A conversation in Exodus 33 tells us. “If You are pleased with me, teach me your ways so I may know You and continue to find favor with you,” Moses said to God (v. 13).

God then assured Moses that His presence would go with him.

Moses pressed in further: “Now show Me your glory” (v. 18). And God answered Moses' request.

Do you see what happened? Moses could have asked for a shorter time in the wilderness or an increase in power. But when he got face to face with God, he asked for the presence and the glory. His passion wasn't success, miracles, numbers or impressing people; it was to know God. Above all else, Moses wanted favor and intimacy with the One Who had called him.

David is another example. He was a highly successful warrior, a king who loved his people, and a popular worship leader and song-writer. Yet imagine him being interviewed on a talk show: “David, you've done great things, demonstrated great power, and defeated great enemies. You've risen to the top. The Scriptures even say you were a really good-looking man. You have it all going for you. What's your secret? What makes you tick?”

His answer? “One thing I ask of the LORD, this is what I seek: that I may dwell in the house of the LORD all the days of my life, to gaze upon the beauty of the LORD and to seek Him in His temple” (Psalm 27:4).

Behind the mighty warrior, the songwriter, the king, this man who changed the world in his day; and before all the pressures of leadership and even in the midst of his greatest failure; this leader had a passion to meet with God and know His heart. Like a thirsty deer panting for the water in a brook, David's soul yearned for God Himself. That was his secret.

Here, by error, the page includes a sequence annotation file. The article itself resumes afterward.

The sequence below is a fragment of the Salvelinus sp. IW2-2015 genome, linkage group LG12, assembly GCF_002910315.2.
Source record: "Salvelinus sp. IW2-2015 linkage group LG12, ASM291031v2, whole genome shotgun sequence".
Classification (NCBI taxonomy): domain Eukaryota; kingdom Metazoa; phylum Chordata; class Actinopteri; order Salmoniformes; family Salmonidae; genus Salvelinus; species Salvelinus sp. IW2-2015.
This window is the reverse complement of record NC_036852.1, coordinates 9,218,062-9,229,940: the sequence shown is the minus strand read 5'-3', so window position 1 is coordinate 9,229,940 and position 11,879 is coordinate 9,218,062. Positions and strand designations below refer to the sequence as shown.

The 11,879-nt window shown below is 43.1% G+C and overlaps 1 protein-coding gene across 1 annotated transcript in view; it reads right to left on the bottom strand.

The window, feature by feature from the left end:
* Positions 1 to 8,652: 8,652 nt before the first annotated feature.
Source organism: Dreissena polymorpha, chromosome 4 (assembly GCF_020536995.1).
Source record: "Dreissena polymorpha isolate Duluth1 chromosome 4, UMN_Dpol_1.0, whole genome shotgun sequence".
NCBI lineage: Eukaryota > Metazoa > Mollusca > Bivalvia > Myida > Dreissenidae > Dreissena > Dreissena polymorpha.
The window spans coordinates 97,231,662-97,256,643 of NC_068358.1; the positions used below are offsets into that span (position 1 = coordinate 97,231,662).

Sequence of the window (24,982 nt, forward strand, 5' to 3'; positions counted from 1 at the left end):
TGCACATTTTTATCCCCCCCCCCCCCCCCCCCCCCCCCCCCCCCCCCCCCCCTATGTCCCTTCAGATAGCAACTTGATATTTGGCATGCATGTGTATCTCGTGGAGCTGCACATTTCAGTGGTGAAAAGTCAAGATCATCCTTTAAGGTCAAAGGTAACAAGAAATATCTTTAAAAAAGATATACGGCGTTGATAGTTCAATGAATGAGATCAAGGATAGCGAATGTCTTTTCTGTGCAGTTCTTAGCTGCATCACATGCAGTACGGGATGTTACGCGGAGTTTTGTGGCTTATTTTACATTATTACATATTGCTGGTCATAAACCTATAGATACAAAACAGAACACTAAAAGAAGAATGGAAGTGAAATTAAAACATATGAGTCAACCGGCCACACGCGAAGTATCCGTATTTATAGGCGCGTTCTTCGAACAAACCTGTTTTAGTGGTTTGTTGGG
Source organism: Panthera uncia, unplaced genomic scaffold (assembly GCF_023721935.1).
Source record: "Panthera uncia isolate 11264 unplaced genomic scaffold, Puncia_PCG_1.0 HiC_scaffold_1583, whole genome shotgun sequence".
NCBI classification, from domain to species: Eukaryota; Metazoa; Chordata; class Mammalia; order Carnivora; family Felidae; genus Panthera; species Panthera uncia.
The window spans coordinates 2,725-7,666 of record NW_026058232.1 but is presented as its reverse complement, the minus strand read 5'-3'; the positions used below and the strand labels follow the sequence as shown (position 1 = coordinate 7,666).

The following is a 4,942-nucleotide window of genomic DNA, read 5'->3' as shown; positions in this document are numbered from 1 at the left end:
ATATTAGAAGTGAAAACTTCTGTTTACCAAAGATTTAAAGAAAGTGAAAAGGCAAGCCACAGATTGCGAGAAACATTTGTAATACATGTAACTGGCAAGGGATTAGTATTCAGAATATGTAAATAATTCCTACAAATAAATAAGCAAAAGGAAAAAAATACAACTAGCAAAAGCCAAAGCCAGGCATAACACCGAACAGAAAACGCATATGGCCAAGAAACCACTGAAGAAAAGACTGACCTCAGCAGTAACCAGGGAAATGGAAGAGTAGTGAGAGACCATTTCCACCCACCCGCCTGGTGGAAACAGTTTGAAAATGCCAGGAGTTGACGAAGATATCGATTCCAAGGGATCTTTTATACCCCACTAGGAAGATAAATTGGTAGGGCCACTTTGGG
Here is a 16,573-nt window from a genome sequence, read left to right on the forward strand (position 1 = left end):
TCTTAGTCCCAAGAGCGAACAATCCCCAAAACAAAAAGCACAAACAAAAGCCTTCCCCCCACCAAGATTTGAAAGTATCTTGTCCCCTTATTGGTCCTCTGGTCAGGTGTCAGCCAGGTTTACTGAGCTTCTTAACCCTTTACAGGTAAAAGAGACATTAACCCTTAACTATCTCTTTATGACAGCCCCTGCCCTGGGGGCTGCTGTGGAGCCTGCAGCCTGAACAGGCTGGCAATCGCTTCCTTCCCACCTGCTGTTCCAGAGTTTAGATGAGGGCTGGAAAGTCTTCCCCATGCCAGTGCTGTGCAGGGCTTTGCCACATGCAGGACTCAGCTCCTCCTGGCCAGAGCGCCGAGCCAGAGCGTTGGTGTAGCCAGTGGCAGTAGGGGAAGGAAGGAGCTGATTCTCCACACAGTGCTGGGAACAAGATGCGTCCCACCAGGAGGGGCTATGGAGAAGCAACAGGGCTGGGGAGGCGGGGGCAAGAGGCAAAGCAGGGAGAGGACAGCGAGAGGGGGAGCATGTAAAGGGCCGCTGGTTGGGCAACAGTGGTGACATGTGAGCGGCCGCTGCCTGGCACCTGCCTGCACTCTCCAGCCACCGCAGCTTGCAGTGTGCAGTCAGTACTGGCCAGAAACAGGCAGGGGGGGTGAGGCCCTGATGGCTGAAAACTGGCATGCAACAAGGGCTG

Then there's Paul, one of the greatest intellects of his time. Schooled by the rabbi Gamaliel, he was a scholar among scholars, and arguably the most influential man in the New Testament apart from Jesus. In spite of being flogged, shipwrecked, and imprisoned, he was mightily used by God. Most of us, if we could have a ministry with even one-thousandth the impact of Paul's, would be thrilled beyond belief.

What was the secret to Paul's success? Was it his education or his pedigree? His methodology? His status? Motives driven by guilt and shame, or an obsessive-compulsive personality? No, Paul uses a word much stronger than “garbage” to describe everything in his past, at least as it compared to the surpassing value of knowing Christ Jesus (Philippians 3:7-11). That's what kept him pressing ahead toward the goal.